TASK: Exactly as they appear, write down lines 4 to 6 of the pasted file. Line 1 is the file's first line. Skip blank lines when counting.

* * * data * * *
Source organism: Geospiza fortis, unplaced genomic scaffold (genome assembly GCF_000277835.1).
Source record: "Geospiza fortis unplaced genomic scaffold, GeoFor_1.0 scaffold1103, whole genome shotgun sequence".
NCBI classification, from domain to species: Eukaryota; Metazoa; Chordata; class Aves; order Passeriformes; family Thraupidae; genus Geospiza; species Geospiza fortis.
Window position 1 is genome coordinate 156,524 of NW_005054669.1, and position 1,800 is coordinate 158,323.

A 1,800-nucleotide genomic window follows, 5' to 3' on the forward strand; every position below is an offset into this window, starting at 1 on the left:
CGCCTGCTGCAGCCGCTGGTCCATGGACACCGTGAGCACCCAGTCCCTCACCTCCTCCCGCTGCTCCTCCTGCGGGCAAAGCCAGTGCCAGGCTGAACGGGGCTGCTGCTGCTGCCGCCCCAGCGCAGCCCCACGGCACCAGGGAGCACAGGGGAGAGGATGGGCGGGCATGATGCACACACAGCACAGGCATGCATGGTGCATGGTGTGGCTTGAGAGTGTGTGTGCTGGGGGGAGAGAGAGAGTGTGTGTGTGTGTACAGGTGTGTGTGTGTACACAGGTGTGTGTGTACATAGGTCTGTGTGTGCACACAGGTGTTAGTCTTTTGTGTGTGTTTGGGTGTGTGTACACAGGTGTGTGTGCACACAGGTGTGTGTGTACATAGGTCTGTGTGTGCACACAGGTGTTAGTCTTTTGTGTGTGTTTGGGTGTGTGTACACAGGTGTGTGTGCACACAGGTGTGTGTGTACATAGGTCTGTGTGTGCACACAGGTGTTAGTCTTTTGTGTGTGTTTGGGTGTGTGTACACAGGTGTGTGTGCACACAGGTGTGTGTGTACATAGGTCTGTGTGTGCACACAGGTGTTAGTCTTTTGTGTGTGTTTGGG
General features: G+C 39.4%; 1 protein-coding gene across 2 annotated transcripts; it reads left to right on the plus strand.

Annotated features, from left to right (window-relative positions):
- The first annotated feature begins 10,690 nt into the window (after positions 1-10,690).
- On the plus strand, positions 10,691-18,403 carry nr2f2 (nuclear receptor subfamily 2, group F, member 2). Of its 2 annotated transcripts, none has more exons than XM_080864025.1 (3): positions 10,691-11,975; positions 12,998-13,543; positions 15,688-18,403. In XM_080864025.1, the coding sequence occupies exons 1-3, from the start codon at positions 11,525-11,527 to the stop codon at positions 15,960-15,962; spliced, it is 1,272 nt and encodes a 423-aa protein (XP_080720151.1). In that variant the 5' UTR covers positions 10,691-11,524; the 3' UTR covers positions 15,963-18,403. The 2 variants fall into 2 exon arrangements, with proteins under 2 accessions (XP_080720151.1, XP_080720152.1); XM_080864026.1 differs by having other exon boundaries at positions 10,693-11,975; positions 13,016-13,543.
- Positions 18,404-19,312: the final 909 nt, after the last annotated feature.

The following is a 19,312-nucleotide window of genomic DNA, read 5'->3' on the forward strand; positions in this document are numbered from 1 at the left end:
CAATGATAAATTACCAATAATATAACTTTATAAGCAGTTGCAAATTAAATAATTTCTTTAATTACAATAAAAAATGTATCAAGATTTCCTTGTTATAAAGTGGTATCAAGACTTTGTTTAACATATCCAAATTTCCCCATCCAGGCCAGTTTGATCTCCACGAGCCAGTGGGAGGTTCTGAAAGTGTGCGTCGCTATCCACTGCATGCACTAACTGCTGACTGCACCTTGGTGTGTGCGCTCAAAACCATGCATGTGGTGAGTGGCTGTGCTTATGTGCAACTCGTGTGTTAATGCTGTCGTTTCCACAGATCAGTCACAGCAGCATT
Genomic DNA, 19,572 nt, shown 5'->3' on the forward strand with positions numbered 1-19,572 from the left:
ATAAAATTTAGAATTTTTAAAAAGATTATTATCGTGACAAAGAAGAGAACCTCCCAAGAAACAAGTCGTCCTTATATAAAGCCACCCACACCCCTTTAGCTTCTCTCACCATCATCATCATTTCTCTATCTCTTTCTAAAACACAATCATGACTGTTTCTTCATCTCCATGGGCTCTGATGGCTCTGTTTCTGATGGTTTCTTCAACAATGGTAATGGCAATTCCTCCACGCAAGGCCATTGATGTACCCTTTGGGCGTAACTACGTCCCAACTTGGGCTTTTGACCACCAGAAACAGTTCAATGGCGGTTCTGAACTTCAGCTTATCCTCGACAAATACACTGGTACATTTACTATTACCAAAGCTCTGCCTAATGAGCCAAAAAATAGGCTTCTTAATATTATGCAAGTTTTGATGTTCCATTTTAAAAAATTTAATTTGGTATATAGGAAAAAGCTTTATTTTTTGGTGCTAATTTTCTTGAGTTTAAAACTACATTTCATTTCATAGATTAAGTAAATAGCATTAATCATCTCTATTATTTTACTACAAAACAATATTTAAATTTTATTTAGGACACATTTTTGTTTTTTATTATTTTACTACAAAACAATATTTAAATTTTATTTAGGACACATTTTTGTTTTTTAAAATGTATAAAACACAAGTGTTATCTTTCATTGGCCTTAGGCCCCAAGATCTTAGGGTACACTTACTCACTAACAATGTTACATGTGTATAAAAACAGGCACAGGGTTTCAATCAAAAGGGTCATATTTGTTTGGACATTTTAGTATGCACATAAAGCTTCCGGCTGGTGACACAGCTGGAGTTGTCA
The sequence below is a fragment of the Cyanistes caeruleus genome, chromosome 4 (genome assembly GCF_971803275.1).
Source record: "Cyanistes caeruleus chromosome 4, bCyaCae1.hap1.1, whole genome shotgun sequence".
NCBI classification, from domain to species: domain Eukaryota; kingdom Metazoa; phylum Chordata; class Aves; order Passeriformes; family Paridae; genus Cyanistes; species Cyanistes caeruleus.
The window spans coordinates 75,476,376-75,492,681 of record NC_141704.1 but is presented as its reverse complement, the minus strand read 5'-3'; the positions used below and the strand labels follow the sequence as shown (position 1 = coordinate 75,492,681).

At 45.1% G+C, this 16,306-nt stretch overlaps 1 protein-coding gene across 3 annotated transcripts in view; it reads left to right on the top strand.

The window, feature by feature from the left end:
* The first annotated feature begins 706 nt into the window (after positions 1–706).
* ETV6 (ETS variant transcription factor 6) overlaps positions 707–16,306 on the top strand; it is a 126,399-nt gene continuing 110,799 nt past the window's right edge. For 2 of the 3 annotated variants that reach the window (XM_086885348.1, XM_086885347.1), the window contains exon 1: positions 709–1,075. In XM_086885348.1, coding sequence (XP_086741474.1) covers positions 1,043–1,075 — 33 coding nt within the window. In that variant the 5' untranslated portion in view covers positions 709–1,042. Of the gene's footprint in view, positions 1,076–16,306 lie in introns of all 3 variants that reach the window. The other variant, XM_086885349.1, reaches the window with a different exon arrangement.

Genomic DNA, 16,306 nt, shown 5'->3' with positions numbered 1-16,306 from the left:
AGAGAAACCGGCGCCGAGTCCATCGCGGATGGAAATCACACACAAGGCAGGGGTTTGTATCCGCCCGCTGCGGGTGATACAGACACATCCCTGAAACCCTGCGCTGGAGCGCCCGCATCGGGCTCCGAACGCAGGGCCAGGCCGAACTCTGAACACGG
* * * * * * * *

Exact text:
Window position 1 is genome coordinate 156,524 of NW_005054669.1, and position 1,800 is coordinate 158,323.

A 1,800-nucleotide genomic window follows, 5' to 3' on the forward strand; every position below is an offset into this window, starting at 1 on the left:
CGCCTGCTGCAGCCGCTGGTCCATGGACACCGTGAGCACCCAGTCCCTCACCTCCTCCCGCTGCTCCTCCTGCGGGCAAAGCCAGTGCCAGGCTGAACGGGGCTGCTGCTGCTGCCGCCCCAGCGCAGCCCCACGGCACCAGGGAGCACAGGGGAGAGGATGGGCGGGCATGATGCACACACAGCACAGGCATGCATGGTGCATGGTGTGGCTTGAGAGTGTGTGTGCTGGGGGGAGAGAGAGAGTGTGTGTGTGTGTACAGGTGTGTGTGTGTACACAGGTGTGTGTGTACATAGGTCTGTGTGTGCACACAGGTGTTAGTCTTTTGTGTGTGTTTGGGTGTGTGTACACAGGTGTGTGTGCACACAGGTGTGTGTGTACATAGGTCTGTGTGTGCACACAGGTGTTAGTCTTTTGTGTGTGTTTGGGTGTGTGTACACAGGTGTGTGTGCACACAGGTGTGTGTGTACATAGGTCTGTGTGTGCACACAGGTGTTAGTCTTTTGTGTGTGTTTGGGTGTGTGTACACAGGTGTGTGTGCACACAGGTGTGTGTGTACATAGGTCTGTGTGTGCACACAGGTGTTAGTCTTTTGTGTGTGTTTGGG